Preventing childhood accidents is vital in ensuring all children grow up in a safe, stimulating environment. You can play an important part in making that happen.

Doing something that might seem small, such as speaking out on a particular issue or educating parents about risk, can make a real difference to child safety and even save lives.

Parent/child education

One of the most important things you can do is discuss child safety with the parents and carers that you work with.

That’s what our support for practitioners helps you to do. We provide you with an overview of the most important safety topics, from fire safety to falls in the home. You’ll get key facts about the issue, and some general safety advice, as well as recommendations for resources that will help you communicate the important safety messages to parents.

These resources are support materials and none of them provides stand-alone safety advice. For more detailed advice on preventing accidents, have a look at the colourful, engaging safety resources in the online shop including our child development pack.

It’s not just parents and children who need to be educated. You may also want to ensure that your colleagues have the right information and training to allow them to pass on appropriate safety messages.


If you work with children and families it is important to make sure that the environment they are in and the products that they come into contact with are safe. You can play an important role in ensuring the safety of children when they are in your care. For example:

  • Many nurseries, after seeing CAPT’s advice on preventing burns and scalds, instigated cold drinks policies at work. This means that hot drinks weren’t handled in places where young children were playing.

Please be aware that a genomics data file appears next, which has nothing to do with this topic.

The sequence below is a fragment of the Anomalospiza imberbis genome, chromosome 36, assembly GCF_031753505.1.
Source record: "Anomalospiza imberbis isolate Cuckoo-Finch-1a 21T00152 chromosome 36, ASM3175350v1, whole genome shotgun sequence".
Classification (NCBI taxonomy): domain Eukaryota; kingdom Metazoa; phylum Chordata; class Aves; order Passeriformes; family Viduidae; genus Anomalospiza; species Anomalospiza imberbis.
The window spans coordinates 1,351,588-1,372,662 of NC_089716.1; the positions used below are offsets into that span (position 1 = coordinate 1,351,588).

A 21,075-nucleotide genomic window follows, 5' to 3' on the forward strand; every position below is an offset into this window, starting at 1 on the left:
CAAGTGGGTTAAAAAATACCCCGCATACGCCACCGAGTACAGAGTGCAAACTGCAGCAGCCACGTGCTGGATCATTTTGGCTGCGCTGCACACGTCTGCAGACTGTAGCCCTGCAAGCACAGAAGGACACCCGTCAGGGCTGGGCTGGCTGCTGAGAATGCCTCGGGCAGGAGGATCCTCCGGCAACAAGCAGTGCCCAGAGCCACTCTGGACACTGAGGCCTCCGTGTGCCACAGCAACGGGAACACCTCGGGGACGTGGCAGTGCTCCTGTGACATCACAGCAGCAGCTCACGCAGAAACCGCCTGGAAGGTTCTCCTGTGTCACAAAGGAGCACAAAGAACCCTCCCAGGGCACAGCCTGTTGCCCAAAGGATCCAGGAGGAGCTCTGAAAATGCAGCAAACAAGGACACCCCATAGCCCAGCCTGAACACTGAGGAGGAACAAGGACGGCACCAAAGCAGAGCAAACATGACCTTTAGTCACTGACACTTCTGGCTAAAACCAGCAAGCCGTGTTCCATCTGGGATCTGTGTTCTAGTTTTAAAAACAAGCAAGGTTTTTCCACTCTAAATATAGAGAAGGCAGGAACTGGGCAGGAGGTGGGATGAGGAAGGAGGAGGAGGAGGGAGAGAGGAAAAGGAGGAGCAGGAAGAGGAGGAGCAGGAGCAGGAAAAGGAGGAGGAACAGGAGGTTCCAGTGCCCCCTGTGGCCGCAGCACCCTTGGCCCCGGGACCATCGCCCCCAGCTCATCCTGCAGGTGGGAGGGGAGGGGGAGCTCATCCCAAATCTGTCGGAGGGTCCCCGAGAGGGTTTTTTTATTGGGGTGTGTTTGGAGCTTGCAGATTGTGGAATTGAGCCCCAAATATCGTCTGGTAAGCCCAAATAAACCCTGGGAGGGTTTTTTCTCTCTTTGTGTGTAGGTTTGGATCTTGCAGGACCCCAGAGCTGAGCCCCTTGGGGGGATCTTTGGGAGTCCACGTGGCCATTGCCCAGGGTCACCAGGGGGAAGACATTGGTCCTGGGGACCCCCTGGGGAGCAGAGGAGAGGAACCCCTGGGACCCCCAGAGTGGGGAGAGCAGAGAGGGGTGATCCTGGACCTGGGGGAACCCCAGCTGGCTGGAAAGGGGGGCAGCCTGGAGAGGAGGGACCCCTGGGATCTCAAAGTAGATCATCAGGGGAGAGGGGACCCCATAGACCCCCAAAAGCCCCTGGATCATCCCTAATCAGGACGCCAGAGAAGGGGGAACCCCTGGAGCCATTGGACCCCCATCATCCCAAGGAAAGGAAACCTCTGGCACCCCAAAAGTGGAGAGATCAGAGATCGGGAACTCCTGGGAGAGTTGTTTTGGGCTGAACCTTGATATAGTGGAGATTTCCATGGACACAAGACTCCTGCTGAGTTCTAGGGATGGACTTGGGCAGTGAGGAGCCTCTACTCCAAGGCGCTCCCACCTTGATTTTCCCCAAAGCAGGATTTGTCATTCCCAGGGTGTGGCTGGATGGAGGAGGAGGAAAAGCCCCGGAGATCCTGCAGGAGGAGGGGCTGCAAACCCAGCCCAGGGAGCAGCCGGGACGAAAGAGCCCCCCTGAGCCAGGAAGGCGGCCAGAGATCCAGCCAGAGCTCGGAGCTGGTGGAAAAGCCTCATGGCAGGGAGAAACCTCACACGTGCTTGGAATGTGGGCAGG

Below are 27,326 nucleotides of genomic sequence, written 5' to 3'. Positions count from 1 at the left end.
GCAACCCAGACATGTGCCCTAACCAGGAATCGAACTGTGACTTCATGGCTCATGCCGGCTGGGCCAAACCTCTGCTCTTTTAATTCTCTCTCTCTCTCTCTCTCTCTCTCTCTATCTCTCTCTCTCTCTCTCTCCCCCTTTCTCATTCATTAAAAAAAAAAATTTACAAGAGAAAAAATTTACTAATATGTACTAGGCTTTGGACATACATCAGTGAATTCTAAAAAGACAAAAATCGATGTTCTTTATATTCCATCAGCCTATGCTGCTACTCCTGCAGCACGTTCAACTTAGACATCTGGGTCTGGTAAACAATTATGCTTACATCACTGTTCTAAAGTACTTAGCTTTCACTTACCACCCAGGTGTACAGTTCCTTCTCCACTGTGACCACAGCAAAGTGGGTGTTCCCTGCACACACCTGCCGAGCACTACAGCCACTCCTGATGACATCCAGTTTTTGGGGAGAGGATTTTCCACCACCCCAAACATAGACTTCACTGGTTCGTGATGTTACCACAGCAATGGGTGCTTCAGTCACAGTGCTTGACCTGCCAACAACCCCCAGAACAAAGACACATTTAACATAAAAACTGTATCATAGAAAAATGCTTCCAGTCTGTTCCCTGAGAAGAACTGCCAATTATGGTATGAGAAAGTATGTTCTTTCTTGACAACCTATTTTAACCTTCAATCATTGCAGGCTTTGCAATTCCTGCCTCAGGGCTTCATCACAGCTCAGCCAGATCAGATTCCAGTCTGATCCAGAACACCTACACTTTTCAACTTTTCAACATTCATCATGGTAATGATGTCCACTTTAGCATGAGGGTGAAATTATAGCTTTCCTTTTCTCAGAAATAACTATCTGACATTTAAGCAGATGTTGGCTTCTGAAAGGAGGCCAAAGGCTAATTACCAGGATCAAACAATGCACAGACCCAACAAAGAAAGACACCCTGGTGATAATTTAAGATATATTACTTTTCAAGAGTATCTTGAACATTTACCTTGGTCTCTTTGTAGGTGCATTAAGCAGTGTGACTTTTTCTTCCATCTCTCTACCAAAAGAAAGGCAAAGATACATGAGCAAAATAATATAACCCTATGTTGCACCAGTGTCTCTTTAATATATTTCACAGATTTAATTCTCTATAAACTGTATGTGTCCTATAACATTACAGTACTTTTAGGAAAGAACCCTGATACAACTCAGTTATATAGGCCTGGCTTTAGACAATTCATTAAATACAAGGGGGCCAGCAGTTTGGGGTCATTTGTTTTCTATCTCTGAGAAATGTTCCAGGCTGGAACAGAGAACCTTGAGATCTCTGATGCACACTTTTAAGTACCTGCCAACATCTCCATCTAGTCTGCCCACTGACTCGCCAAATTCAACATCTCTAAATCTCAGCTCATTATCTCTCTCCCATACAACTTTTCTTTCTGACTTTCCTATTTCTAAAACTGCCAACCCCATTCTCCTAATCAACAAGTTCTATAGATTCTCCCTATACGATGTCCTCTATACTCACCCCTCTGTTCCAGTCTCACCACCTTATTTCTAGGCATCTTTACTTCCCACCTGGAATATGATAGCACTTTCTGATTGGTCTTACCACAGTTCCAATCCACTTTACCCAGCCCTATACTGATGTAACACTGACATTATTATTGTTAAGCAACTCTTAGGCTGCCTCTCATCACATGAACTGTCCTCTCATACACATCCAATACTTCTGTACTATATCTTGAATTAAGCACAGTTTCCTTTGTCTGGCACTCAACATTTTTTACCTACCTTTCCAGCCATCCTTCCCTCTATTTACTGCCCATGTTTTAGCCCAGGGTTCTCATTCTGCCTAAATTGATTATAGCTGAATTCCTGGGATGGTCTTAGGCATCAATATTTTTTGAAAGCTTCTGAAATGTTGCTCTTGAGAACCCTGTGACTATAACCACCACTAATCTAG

• Toy safety is crucial, especially when there are children of varying ages playing in the same place. By making sure that the toys are as safe as possible, you can help children to play safely.


Changing the law or policies might sound daunting, but you’d be surprised how much of a difference you can make in your local area. By raising awareness of safety issues, you can help to influence child safety policy. For example:

  • Is there a dangerous road near your crèche or nursery? By highlighting the danger to your local council you could help make sure a crossing is put in place.
  • Does your local housing department make sure that they only put families with young children in accommodation that has been checked for child safety?
  • Taking part in community education campaigns can make a real difference. Thousands of organisations take part in CAPT’s Child Safety Week each year, and help to raise awareness of childhood accidents in parents, grandparents, and in the media.

If you would like to know more about getting involved, why not join our mailing list? Or have a look at the area of this website for senior practitioners and policymakers, Prevention in Action, which has more information on the latest news, tools, and best practice case studies in preventing childhood accidents.

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